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UC Merced Pilot Partnership Update: Completion of Design for the Science and Engineering Building

Karl Brown, California Institute for Energy Efficiency


This presentation will communicate progress toward meeting the goals of the US EPA/DOE and University of California (UC) Merced Pilot Partnership. One objective is to demonstrate success in meeting ambitious design goals, providing encouragement to others who are attempting similar projects. Another objective is to provide an illustration of the potential for improvement in laboratory energy efficiency. There is also an opportunity to provide follow-up information on the implementation of the energy benchmarking system introduced at the January 2002 Labs21 Conference. Finally, the presentation can provide a preliminary assessment of the ability of a pilot project to have impact in as a model for other facilities.


The completed design of the UC Merced Science and Engineering Building has a number of interesting features that provide good energy performance. These include a four-pipe cooling and heating system, evaporative pre-cooling for laboratory make-up air and process equipment cooling, efficient lighting, and an enhanced monitoring system. The projected energy efficiency of the building exceeds design targets. Predicted energy performance has been evaluated in terms of California Title 24 Energy Standards, potential LEED™ points and the innovative benchmarking system used for campus planning and facility design. The implementation of the benchmarking system has had interesting and beneficial effects on the development of the design of the laboratory building, other buildings on the campus, and the campus infrastructure. Work toward the goal of a silver LEED™ rating is on track with a potential point list that reflects the overall campus approach to LEED™ ratings. The pilot partnership has influenced the ongoing UC policy development for "Green Buildings"

Labs21 Connection:

This presentation of the UC Merced pilot partnership emphasizes the establishment of goals, tracking of performance, continuous improvement in design, and promulgation of results to other parts of the Merced campus and the UC system. The capability for measurement of energy and water consumption has been established in the initial building designs along with substantial energy system diagnostics. This monitoring system will be a key to achievement of long-term campus goals. A number of interesting energy efficiency strategies have been employed in the design. Overall environmental impacts are being addressed partially through the LEED™ process, with whole-campus issues being important in optimizing energy performance.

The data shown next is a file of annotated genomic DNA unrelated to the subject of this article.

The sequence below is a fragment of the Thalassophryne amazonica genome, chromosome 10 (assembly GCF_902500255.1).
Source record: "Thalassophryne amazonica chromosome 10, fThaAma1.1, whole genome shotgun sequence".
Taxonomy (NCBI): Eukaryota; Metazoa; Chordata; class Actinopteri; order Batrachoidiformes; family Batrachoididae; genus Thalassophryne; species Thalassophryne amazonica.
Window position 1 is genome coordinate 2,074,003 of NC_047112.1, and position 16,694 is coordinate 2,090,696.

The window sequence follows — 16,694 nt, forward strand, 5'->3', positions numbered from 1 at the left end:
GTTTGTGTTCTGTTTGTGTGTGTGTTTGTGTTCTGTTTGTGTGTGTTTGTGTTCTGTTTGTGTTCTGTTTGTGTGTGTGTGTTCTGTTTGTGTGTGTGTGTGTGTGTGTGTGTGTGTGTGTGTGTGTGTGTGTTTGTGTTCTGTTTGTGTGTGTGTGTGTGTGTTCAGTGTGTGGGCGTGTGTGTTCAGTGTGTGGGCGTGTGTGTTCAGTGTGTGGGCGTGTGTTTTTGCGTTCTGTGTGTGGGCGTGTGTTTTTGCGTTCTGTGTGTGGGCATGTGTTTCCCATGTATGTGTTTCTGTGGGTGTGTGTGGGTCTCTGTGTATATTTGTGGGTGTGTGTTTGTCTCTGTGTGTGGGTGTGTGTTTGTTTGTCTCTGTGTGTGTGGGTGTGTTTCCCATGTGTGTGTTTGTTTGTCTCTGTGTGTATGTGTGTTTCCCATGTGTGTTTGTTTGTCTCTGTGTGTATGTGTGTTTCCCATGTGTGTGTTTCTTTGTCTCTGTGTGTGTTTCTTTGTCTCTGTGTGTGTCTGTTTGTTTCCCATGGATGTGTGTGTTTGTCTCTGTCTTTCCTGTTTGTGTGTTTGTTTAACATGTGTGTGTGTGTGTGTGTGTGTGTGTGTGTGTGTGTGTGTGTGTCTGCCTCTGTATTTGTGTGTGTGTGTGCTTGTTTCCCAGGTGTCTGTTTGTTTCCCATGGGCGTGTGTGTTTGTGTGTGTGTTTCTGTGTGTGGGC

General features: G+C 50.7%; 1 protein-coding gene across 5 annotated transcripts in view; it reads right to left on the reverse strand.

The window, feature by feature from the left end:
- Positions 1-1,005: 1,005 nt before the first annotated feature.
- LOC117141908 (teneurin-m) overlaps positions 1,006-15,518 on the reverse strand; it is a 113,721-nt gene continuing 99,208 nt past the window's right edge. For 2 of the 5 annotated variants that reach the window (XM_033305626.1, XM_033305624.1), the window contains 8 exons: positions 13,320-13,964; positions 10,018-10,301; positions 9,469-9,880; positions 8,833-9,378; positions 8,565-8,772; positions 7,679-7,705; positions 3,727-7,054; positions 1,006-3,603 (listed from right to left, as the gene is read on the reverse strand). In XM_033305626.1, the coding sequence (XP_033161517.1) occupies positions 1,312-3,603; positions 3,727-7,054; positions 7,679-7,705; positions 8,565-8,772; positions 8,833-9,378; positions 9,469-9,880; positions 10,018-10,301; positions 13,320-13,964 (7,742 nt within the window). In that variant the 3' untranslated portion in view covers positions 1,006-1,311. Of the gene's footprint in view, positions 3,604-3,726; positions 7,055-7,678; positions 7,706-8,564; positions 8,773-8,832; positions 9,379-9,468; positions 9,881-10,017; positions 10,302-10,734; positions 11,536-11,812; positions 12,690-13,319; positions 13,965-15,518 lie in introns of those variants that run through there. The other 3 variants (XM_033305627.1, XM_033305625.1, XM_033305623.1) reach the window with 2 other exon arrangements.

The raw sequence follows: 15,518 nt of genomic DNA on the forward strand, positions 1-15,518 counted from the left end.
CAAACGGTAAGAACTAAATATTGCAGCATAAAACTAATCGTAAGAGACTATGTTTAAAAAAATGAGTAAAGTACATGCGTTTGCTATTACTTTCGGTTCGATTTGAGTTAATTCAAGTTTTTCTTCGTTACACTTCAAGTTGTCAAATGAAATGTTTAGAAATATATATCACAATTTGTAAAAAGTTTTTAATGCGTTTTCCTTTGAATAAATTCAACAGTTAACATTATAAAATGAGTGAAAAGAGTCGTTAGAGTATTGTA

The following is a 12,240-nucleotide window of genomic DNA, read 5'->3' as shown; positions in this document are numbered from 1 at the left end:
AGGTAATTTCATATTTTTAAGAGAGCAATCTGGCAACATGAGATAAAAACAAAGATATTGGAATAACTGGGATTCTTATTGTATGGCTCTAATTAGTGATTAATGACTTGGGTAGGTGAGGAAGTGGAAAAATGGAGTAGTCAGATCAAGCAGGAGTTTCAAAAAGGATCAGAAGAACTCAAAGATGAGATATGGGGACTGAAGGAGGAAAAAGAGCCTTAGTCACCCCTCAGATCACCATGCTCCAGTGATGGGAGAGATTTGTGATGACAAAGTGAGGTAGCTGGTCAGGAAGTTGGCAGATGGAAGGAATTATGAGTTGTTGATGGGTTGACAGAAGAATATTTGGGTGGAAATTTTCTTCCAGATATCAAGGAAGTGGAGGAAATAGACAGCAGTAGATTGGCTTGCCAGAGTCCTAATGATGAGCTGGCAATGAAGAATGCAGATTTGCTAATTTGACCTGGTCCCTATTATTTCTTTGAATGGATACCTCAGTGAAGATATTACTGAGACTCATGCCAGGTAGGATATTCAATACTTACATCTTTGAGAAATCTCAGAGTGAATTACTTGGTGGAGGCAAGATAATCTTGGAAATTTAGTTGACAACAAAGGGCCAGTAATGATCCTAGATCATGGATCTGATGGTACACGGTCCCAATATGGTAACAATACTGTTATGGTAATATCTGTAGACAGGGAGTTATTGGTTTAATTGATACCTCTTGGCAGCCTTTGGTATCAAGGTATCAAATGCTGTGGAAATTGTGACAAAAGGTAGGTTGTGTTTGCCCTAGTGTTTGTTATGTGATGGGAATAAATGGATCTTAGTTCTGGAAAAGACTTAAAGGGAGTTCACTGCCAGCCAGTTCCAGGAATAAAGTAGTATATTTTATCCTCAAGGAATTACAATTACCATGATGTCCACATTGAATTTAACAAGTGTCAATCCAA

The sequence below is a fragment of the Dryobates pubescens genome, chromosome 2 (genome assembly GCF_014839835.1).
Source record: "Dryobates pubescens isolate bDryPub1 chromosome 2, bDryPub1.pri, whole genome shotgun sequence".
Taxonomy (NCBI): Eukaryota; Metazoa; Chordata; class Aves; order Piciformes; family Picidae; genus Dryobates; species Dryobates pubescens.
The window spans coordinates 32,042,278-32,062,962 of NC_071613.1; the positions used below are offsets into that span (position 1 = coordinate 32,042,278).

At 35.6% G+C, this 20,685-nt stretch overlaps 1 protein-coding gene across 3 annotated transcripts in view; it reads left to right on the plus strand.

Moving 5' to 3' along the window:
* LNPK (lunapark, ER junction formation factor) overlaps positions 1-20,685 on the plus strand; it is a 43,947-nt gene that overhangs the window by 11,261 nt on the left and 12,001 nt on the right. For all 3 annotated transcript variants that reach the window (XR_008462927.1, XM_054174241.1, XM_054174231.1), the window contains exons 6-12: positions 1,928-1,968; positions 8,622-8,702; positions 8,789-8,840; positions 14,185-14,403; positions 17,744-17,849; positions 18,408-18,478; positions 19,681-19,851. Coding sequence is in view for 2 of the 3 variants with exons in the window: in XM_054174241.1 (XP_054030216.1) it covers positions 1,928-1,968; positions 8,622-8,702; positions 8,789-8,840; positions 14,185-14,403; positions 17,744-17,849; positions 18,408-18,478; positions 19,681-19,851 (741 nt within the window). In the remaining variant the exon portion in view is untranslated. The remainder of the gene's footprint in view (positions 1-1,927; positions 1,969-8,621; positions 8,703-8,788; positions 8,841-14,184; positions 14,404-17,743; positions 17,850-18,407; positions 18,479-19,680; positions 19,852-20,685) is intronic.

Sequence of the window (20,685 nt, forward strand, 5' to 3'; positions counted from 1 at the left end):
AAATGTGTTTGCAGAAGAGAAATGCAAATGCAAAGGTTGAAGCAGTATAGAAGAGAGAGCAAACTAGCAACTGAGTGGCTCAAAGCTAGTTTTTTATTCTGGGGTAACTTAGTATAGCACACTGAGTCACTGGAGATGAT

Karl Brown is the Deputy Director of the California Institute for Energy Efficiency (CIEE), a part of the University of California Office of the President (UCOP). Karl began his career as a consulting engineer-including field survey and analysis of building end use efficiency. For the last eleven years Karl has planned and managed end-use energy R&D in conjunction with CIEE's partners-including California energy utilities and the California Energy Commission. His leadership of CIEE's Building Systems Program has included focus on HVAC duct leakage, diagnostics for commissioning and operations, and design of facilities for high-technology industries (e.g. laboratories). Karl also assists with energy planning for University of California facilities, most notably as an advisor to the new Merced campus and recently as a member of a working group conducting a feasibility study for a UC green building and clean energy policy.

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